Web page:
|The world of D.E. Johnson - Author||
Coming June 21 - the Ann Arbor Book Festival and Writers Conference. There's a great faculty and it should be a lot of fun. Register today!
The Book Festival will be followed by the Moonlight Book Crawl. I'll be reading at the Blue Tractor at 5:00 PM. (See map above.)
I had a wild morning today--something I never thought would happen. Henry Rollins (yes, that Henry Rollins) interviewed me for his History Channel show, 10 Things you don't know about (subject).
This episode is on Edison, Tesla, and the War of the Currents, and it ought to be fascinating (for many more reasons than me being on it). The show will air Fall 2014, exact date TBD. But set your DVRs for all the episodes of this show. It promises to be very interesting!
Scott Hunter froom Asylum Entertainment asked me a few weeks back if I would be interested in appearing on this program, and asked if I knew anyone with an electric car that might have had Edison's nickel-iron batteries. I immediately thought of my pal Jack Beatty, seen here with Henry. Jack has helped me out with some of my events in the past and owns two of the maybe eighty running vintage Detroit Electrics in the U.S.
Jack is a real gentleman and was also tickled at the idea of being on a History Channel program, so no persuasion was needed. They set us up for today at 8:00 AM. It's an almost two-hour drive to Jack's place for me, so I hit the road a little before I woke up. Fortunately, I didn't kill anyone. Henry interviewed me on camera for about an hour, and then they went on to the cars with Jack.
While they were getting ready to film, Henry and I chatted about music and hi fi. He's an audiophile with six stereos in his house, including what has to be one of the best sounding systems anywhere - Wilson speakers, VTL amp and preamp, etc. He is a music fanatic and when he talks about recorded music, he means music on vinyl. No MP3s for this man!
He's coming back to Michigan for a spoken word concert in October and said he'd hook me up on his guest list. Pretty sweet. It's amazing what opportunities come along when you're not paying attention!
The following essay appears in the Fall 2013 issue of Mystery Readers Journal.
When I began researching early Twentieth Century Detroit for my historical mystery series, I came across all kinds of information about electric cars. I had some vague notion that electrics existed back in the day, but I really had no idea how significant a part they played in automotive history. At the turn of the Twentieth Century, there were almost twice as many electrics on the road as there were gasoline cars, but twenty years later, the quieter, cleaner-running vehicles had all but disappeared. The electric car was a superior design, simpler and more reliable. Yet during an age when gasoline-powered vehicles broke down so often they came from the factory with a repair kit, electrics were wiped out.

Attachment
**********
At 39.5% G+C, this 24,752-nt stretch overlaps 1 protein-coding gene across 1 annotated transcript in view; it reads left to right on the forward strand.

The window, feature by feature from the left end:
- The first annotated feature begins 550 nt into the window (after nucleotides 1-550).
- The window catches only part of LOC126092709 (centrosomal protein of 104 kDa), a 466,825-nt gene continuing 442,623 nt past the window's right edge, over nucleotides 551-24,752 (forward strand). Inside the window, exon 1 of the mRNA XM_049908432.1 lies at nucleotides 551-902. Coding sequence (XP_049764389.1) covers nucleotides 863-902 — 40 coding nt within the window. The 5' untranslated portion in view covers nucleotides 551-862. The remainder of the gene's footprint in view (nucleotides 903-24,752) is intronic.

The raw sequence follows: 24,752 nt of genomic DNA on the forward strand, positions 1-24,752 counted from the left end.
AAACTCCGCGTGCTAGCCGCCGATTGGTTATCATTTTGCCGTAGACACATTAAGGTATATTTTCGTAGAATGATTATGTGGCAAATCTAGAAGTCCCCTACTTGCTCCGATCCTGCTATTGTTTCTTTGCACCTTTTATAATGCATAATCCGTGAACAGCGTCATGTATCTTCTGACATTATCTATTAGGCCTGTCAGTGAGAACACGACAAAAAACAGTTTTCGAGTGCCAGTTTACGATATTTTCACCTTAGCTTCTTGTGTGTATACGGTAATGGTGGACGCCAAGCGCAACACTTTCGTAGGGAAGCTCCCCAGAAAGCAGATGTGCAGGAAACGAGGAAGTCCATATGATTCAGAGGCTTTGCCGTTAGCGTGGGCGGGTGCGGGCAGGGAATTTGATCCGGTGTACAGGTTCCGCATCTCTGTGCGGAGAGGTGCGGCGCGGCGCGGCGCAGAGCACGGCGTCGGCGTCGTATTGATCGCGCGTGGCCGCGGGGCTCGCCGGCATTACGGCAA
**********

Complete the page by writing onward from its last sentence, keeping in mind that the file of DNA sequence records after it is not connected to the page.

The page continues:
That smelled like a conspiracy.
After watching Who Killed the Electric Car?, my mind filled with possibilities. As an unpublished author, I needed a conspiracy. At the top of my wish list—a cabal led by Henry Ford and John D. Rockefeller conspiring to wipe out electrics. Imagine a conference room at the Standard Oil Company, with Ford and Rockefeller and their henchmen. Rockefeller closes the blinds, strolls to the head of the table, and says, “Gentlemen, we have a problem.” Then, though a series of shady business dealings, they work behind the scenes, manipulating the industry like a pair of puppet masters, probably ordering the murders of a few men along the way, until they squeeze the electric car companies (the good guys) out of business. For the book, I’d need a hero—some dashing electric car whiz kid who’s out to save the world, until he’s crushed by the nefarious forces of evil, led by Big Oil.
Can you say “bestseller?”
I started digging in with Henry Ford. It wasn’t until late 1908 that he hit on his first successful vehicle—the Model T. Prior to that, he had little to gain with the death of the electric. Okay, so how about later? Turns out Ford wasn’t against his company producing electrics. He and Thomas Edison, who were close friends, discussed the possibility of Ford Motor Company manufacturing electric cars on numerous occasions, but Ford’s engineers were never able to design one they could build cheaply enough for his taste. Further, while Ford had his share of faults (and a few other people’s shares as well), he was a loyal friend. Edison was building batteries for electrics, and it’s hard to imagine Ford cutting him off at the knees like that. I kept digging, but I wasn’t able to come up with any evidence of Ford’s involvement in the conspiracy.
So on to Rockefeller and Standard Oil. Talk about a guy with a motive—in the early 1900s he controlled more than 90% of the United States’ oil production and only a little lower percentage of the sales of refined oil products. He had a lot to lose if electrics supplanted gasoline-powered cars. So what did he do?